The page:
"Hitler's Bureaucrats: The SD and the Banality of Evil," by Ya'akov Lazovik, Magnes Press, 247 pages, NIS 66.70

Ever since the end of World War II, people have repeatedly asked the inevitable and unanswerable question (to a large extent, the question actually began to be asked even before the fighting had died out): Were the Nazis a unique, unusual breed of human beings, who cannot teach us anything about human nature but who can only serve as evidence of the existence of absolute evil in the world - or were they completely ordinary human beings whose capacity to commit unprecedented crimes testifies to the potential for unspeakable evil that exists in every society and in every individual?

This is the question that is asked by Ya'akov Lazovik, director of the Yad Vashem archives, in his new book about the small band of young bureaucrats who planned, organized and executed the most comprehensive and most efficient act of genocide in history.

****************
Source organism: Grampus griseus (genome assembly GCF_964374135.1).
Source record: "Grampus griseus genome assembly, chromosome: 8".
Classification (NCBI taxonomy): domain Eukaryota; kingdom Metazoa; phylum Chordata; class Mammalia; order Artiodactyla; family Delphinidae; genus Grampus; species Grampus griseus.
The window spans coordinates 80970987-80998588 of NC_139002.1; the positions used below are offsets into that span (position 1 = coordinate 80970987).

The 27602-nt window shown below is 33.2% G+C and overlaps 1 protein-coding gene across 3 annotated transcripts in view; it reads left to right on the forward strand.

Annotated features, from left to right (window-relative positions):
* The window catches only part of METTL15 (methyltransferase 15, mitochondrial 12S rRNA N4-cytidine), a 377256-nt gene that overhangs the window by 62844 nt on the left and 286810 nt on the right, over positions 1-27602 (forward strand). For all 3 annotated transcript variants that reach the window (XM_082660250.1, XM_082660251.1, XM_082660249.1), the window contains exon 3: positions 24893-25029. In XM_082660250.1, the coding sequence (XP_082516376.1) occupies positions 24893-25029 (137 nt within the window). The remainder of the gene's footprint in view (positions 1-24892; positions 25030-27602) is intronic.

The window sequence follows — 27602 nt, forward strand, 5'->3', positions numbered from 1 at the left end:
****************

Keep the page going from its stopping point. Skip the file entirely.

Lazovik presents two models to explain bureaucratic genocide. One is the argument used by the prosecutor in the Eichmann trial, Gideon Hausner, who regarded Adolf Eichmann as the "most potent incarnation of satanic behavior" (page 11). The second is the argument used by Hannah Arendt, whose articles on the trial in The New Yorker appeared in 1963 in book form as "Eichmann in Jerusalem: A Report on the Banality of Evil." Although it took nearly four decades to translate Arendt's book into Hebrew, Lazovik attaches great importance to her interpretation, according to which Eichmann was an average, totally normal individual, who was neither stupid nor blind nor feeble-minded, but who, nonetheless, was unable to distinguish between good and evil - not because he was a monster but rather because, under the conditions prevailing in the Third Reich, only truly exceptional individuals could have been expected to act "normally," while Eichmann was certainly normal by Third Reich standards.